Summary and Analysis
When the others return from church, they make no mention of the governess' absence. At teatime, the governess questions Mrs. Grose and discovers it was little Miles' idea that nothing be said. The governess tells how she returned to meet "a friend" (Miss Jessel) and to talk with her. She informs Mrs. Grose that Miss Jessel "suffers the torments . . . of the lost. Of the damned." The governess claims that her predecessor confessed this and also stated that she wants little Flora to share the torments with her.
After this discovery, the governess decides that she must write to the uncle and insist he come down and assume responsibility for the entire predicament. In addition, she now concludes that little Miles must have been expelled from his school for wickedness.
That night, the governess begins the letter to her employer. Leaving her room for a moment, she walks to little Miles' door. Even though it is late in the night, he calls for her to come in. She discovers that he is lying awake worrying about "this queer business" of theirs. The governess thinks he means the business about the ghosts, but little Miles quickly adds that he means this business about how he is being brought up. He emphasizes again his desire to return to a normal school, and the governess tells him that she has already written his uncle. She then implores him to let her help him. In answer to her plea, there comes a big gush of wind through the window. Little Miles shrieks and when the governess recovers her composure, she notices that the candle is out. Little Miles confesses that he blew it out.
By teatime, the governess is able to approach Mrs. Grose and tell her that "it's now all out" between her and Miles. She then describes her meeting with Miss Jessel. It is important here to note the discrepancies between the presentation of the meeting in the last chapter and governess' narration of it to Mrs. Grose. In the actual meeting, the apparition disappeared immediately after the governess spoke to it. But in her explanation to Mrs. Grose, the governess maintains Miss Jessel said she suffers torments and that she has come back to get little Flora to share in her suffering.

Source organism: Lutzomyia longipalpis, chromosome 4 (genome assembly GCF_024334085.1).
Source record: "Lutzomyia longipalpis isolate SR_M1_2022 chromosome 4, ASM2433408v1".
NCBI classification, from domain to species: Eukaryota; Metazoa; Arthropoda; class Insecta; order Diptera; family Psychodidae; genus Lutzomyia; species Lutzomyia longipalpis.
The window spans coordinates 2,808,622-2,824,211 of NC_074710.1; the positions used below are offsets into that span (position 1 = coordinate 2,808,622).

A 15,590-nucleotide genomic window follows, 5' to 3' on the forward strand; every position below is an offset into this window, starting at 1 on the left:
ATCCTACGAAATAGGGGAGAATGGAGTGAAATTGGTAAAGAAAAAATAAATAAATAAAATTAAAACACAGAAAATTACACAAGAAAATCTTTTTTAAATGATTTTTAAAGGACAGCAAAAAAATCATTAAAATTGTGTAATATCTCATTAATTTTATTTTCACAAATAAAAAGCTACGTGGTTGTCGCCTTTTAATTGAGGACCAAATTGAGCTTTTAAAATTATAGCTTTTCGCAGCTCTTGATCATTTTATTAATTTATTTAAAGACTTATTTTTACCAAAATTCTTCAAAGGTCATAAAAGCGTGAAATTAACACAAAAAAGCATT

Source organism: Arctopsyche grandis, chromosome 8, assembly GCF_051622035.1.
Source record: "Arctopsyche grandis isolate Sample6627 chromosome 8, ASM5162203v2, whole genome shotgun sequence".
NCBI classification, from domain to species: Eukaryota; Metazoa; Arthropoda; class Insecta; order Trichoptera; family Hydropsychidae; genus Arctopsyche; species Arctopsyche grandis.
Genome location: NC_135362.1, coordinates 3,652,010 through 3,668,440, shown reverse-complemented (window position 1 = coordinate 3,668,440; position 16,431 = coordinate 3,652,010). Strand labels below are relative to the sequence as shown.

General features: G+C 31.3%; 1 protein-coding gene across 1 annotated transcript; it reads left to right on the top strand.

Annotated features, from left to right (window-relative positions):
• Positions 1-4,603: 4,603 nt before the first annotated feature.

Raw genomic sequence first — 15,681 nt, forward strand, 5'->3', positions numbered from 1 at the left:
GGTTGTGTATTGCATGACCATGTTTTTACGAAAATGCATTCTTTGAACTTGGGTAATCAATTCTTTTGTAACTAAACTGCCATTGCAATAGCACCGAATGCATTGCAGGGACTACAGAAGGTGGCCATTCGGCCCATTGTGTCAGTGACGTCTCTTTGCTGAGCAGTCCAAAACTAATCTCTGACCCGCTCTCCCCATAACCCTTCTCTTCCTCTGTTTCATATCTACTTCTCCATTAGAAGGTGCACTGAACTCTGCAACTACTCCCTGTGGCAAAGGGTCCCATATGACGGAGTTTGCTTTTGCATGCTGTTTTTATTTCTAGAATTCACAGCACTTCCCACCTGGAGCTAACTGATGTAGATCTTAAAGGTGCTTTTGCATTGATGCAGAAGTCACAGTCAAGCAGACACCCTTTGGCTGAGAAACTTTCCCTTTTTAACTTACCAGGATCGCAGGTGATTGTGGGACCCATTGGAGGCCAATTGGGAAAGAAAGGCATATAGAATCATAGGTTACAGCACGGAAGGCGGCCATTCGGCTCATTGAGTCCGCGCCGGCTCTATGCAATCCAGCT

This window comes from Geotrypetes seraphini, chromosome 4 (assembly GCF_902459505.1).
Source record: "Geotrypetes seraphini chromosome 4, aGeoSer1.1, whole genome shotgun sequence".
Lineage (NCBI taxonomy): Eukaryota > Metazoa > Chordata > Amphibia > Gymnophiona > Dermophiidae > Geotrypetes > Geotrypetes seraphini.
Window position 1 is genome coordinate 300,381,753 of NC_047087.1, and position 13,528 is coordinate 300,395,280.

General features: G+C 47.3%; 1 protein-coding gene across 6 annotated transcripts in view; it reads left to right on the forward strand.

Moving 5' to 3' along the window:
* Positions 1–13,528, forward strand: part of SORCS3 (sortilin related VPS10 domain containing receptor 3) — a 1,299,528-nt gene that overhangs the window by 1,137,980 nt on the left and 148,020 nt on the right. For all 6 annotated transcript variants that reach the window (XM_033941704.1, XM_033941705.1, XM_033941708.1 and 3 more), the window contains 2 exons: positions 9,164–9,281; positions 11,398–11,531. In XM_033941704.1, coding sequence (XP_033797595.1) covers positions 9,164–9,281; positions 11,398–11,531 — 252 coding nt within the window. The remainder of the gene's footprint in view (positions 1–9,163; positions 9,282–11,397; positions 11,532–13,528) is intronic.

This divergence could be a clue to the interpretation of the novel. The governess could be seen as the exceptionally intuitive and perceptive person who can fathom the meaning of any situation by her sensitive awareness. Or else, she is deliberately creating a situation that will allow her to write her employer. It could be argued that she has slowly been developing her case and slowly convincing Mrs. Grose so that when the employer arrives, Mrs. Grose will be able to confirm the fantastic story.
Furthermore, the governess finally convinces Mrs. Grose that Miles must have been expelled for wickedness, since he has no other flaw or fault that could warrant expulsion. Thus, we can see now the governess' motivation in not investigating the real reasons for Miles' dismissal. She is now able to use it for her own machinations.
If the governess is absorbed with her bizarre plot, it becomes even more natural and remarkable that little Miles should want to leave. He must feel — as he does emphasize — the strangeness of his position with the governess. After the interview in his room, he becomes even more sensitive and taut over their peculiar relationship. We should be aware that James is now building for little Miles' death at the end of the story, a death that will result from the governess' weird behavior.